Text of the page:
Written By Sneha Senthilkumar (Grade 11)

With a winning streak of two ‘Nobel Prize in Physics’, the department of astronomy has set the bar high yet again. Last year, the award was given for the discovery of an exoplanet orbiting a solar-type star. This year, the award has been given for “the discovery of a supermassive compact object at the centre of our galaxy”. This ‘compact object’ that is being referred to as a black hole.

Half of the Nobel Prize was given to Roger Penrose, an English mathematical physicist. Reinhard Genzel, a German astrophysicist as well as the co-director of the Max Planck Institute for Extraterrestrial Physics, shared the other half of the prize with Andrea Ghez, a professor in Department of Physics and Astronomy at UCLA. 

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Winners of Nobel Prize in Physics 2020 | Image Courtesy

So, what was so amazing about 2020’s Nobel Prize in Physics? Here is everything you need to know about the groundbreaking research done by these physicists and their teams, finally driving the nail in the coffin for the existence of supermassive black holes in the middle of our galaxy and others similar to our own.

Roger Penrose and Stephen Hawking predicted the theory suggesting the existence of black holes. The duo had used Einstein’s theory of general relativity to mathematically prove the existence of these astronomical objects. However, black holes were not taken seriously back in the ’60s and ’70s, as they were very theoretical. There had to be evidence, something to back up their postulation if it were to hold significance in the science community.

So, as the years passed, and there were more technological advancements, making data collection in astronomy more feasible. While Penrose had secured the theoretical aspect, Ghez and Genzel took care of the observational part, hoping to prove that there are truly supermassive black holes in the centre of our Milky Way. Both physicists used infrared telescopes. The reason for choosing infrared specifically is because its longer wavelength enables it to get by the dust that is found very concentrated in the centre of our Milky Way. They used these telescopes to track the position and velocities of stars near the centre of our Milky Way, using which we can determine the orbit of those stars, and consequentially the mass of the object it orbits.

From 1992 to 1996, Prof. Reinhard Genzel and Prof. Andreas Eckhart used the NTT (New Technology Telescope) in Chile to observe the position and motion of ten stars. With the collected data after four years of research, they estimated the mass of the object at the center to be 2.45 (±0.4) million times the mass of the sun. They were pretty sure that it was a black hole. 

But science is not very forgiving, and one piece of evidence is not enough to prove such an abstract theory. Therefore Prof. Andrea Ghez and her team at UCLA did the same but increased their precision using the high-resolution Keck Telescope at Hawaii. This telescope uses lasers, which observes the turbulence in the atmosphere in the centre of our Milky Way. That turbulence actually disrupts the light emitted by the stars, which they were observing. The method is to subtract the turbulence from the observations, which results in way more accurate data. Prof. Ghez and her team observed over 500 stars for a long 12 years, from 1995 to 2007. Finally, they calculated the result for the mass of the object in the centre of the orbit of these stars at the centre of our Milky Way to be 4.5 (± 0.4) million times the mass of the sun.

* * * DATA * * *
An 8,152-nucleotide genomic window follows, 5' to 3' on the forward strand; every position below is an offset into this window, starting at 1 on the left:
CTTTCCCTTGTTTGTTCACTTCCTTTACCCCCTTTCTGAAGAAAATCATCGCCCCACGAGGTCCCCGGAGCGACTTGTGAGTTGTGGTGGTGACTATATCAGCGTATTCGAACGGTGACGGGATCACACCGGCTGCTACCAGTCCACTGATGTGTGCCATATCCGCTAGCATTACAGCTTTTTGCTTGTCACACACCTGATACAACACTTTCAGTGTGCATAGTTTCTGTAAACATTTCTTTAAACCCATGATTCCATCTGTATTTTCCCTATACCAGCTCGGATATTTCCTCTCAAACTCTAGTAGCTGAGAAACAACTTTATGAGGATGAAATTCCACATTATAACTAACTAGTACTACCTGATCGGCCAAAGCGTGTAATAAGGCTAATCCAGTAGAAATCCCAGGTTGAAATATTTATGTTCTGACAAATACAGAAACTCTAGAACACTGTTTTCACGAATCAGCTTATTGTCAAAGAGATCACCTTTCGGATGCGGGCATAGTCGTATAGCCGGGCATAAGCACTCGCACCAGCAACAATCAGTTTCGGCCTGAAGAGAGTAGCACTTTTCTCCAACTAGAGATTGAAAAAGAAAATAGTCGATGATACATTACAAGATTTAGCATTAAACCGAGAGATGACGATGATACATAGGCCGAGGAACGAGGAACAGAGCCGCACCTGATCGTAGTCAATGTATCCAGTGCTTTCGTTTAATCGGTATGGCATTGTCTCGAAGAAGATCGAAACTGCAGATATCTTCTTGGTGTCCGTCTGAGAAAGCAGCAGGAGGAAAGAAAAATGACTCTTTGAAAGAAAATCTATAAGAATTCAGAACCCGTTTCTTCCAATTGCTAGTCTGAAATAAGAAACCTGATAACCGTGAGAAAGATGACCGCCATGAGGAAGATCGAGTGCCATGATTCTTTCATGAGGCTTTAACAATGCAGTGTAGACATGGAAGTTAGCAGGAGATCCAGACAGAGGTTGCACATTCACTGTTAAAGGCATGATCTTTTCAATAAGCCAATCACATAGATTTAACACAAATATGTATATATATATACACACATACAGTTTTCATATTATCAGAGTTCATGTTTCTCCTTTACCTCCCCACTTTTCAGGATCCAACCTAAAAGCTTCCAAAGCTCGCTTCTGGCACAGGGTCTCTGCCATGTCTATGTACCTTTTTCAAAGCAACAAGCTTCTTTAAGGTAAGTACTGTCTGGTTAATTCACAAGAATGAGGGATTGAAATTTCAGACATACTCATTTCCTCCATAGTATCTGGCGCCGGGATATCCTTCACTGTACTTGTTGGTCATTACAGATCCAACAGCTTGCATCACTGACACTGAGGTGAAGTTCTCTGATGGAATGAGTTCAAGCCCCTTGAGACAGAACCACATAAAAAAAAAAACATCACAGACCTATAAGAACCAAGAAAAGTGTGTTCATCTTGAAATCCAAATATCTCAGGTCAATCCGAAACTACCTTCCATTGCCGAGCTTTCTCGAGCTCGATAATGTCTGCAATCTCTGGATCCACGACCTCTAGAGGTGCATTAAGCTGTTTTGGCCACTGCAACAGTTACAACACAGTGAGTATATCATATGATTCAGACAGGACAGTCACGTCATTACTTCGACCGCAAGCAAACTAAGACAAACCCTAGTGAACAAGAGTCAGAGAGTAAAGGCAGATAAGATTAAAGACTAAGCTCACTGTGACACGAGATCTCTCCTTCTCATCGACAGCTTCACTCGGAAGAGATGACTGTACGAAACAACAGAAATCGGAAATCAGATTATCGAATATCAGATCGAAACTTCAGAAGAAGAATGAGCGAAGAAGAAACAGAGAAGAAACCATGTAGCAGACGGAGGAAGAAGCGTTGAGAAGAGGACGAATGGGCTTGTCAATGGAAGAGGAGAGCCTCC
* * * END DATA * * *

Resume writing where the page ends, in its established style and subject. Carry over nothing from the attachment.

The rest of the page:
I want you just take a second and let that number sink in. It’s hard to even imagine it, isn’t it? It was a black hole. No doubt. Anything greater than five solar masses had the power to collapse into a black hole. So the number received by both Ghez and Genzel was utterly shocking and too real to be true. 

The discovered black hole was indeed a supermassive black hole, named as Sagittarius A*. The first image of a black hole in 2019 only gave the final blow to confirm the existence of these mind-bending bodies found in space.

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Image of Sagittarius A* Black Hole 1 | Image Courtesy

The sheer determination and will power of these scientists is truly inspiring, and this year will send their names through history. They have dedicated their whole lives in pursuit of the answer to this one question, and it is safe to say that all their blood, sweat and tears have paid off. I think, that the most important thing we should be taking from this year’s Noble Prize Winners, is to never give up on something you believe in. These people are living proof that have shown that no matter who you are if you set your mind to something, with hard work and perseverance, you can achieve anything. And nothing can stop that.

Featured Image Courtesy – Physics World

Sneha Senthilkumar
A 16-year-old questioning the framework of reality, pondering over the infinite universe, or if cats will ever fly. If I am not doing that, you'll find me gardening, reading or practising kung-fu. Go on and check out my physics blog.



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